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Betrayal By Harold Pinter

Directed by Gregg W. Brevoort

Penobscot Theatre Company

Bangor, Maine

 

the Bangor Daily News
Who’
s afraid of ‘Betrayal’?
By Alicia Anstead
Harold Pinter drama exposes marital mazes

“Brevoort’s production captures much of the elegant convolution and confusion of this play [and is] provocative on a number of levels”

The plot of “Betrayal,” now running at Penobscot Theatre, is simple enough. Robert and Jerry are best friends. Robert and Emma are married. Jerry and Emma are lovers. The question of who is the betrayer and who is the betrayee are not, however, so simple to answer. This is, after all, Harold Pinter, the master of the minimal. So while the plot is sparse, the internal life of this play is anything but.

“Betrayal” is among Pinter’s most popular stage plays — as much for its theme as for the device of taking place in reverse chronological order. The play opens two years after Jerry and Emma have broken off a seven-year affair and, from there, takes baby steps forward and giant steps backward through nine years of elusive emotional mazes. It’s an artful analysis of the way marital infidelity spreads its tentacles over these cerebral Londoners.

First produced in the 1970s, the play is based on Pinter’s own extramarital activities. But the issues move beyond autobiography and find a place in the world of sophisticated modern lives. Jerry is a literary agent, Robert a book publisher and Emma runs an art gallery. They all drink. A lot. Their interactions have, as a backdrop, discussions of novels and poetry, travels to Venice and America, and the children they each have with their respective spouses. It’s anti-romance, soap opera and sublimated sex comedy all rolled into one.

New York-based Gregg W. Brevoort, guest director at Penobscot Theatre, crafts a production that does not back away from the questions the play raises and knows better than to answer them. Brevoort is interested primarily in the journeys of all three of the characters and never pushes the plot toward indicting any one or two players as the responsible party. They are all complicit, Brevoort asserts. More than that, however, they all love each other. It’s a stunning and decentering conclusion.

If you see the play as centrally about Jerry and Robert, whose commitment to each other is greater than either of their individual relationships to Emma, then Brevoort’s viewpoint may seem as flat as the white-wine hues that creamily bathe this production. Yet, at the end when we witness the exact origin of the affair it seems as plaintive as the Chopin and Scarlatti scores that play in the background.  Brevoort’s production captures much of the elegant convolution and confusion of this play.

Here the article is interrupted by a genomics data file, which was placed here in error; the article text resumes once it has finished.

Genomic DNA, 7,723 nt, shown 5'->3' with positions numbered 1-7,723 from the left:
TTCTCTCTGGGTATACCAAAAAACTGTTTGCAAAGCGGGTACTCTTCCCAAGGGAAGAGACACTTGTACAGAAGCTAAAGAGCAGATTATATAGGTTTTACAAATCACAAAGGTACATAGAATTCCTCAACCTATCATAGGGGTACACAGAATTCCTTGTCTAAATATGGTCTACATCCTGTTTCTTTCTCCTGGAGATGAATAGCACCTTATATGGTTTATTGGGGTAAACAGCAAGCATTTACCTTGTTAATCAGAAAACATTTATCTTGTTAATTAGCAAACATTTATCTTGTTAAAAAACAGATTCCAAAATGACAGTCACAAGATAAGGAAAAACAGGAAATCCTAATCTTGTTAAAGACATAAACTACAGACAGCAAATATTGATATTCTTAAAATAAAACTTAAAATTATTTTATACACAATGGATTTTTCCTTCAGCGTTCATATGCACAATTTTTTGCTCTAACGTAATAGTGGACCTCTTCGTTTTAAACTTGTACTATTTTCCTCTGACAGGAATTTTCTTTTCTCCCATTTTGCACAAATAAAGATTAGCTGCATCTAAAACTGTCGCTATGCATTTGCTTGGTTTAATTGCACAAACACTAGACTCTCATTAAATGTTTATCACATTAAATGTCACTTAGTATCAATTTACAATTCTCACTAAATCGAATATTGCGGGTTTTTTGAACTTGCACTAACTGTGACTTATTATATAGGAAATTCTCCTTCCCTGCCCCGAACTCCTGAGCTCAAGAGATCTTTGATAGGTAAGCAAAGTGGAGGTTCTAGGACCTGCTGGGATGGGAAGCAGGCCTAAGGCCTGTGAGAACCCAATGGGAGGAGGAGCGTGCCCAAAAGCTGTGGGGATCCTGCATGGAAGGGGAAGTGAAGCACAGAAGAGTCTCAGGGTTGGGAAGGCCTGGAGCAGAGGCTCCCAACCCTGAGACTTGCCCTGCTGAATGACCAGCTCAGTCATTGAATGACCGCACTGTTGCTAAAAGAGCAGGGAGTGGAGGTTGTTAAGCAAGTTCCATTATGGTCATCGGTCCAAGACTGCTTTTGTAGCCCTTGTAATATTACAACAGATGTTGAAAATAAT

This production is provocative on a number of other levels. The cast, for instance, honors Brevoort’s take by working as a solid ensemble. Sometimes the actors overplay the anger in a scene and their British accents sound slightly as if they have provenance in New Jersey. But Patrick Dizney (Jerry), Rita Rehn (Emma) and David Sitler (Robert) offer insight into the embroiled complexities of crisscrossing relationships.

Putnam Smith also makes a fine appearance as a waiter. No small role is played by Gabriella D’Italia’s beige and black costumes, Lynne Chase’s penetrating lights and Matthew Myhrum’s moveable sets.

Still, it’s the three primary characters whose journey Brevoort wants us on, and they slip into the heart of this play by mingling in the mysterious company of menace and menage.

Some may find the action of the play too slow but that’s signature Pinter. In theater parlance, “pinteresque” practically means pregnant pause. So the silences are not meant to be affected but affecting. The style has often been compared to music, in which rests carry as much imaginative potential as the notes themselves.

At the beginning of the play, Emma has just discovered that her husband has been having affairs, too. She returns to her old lover for consolation and connection. “It’s nice, sometimes, to think back. Isn’t it?” Emma asks Jerry. The poet T. S. Eliot put it another way. He wrote that through exploration of our lives we will “arrive where we started and know the place for the first time.” Penobscot Theatre’s “Betrayal” takes us back to where it all started, puts us on the journey of hindsight, and let’s us peer into that unexpected and shattering first time.

Penobscot Theatre will present “Betrayal” through April 21 at 183 Main St. in Bangor. For tickets and information, call 942-3333.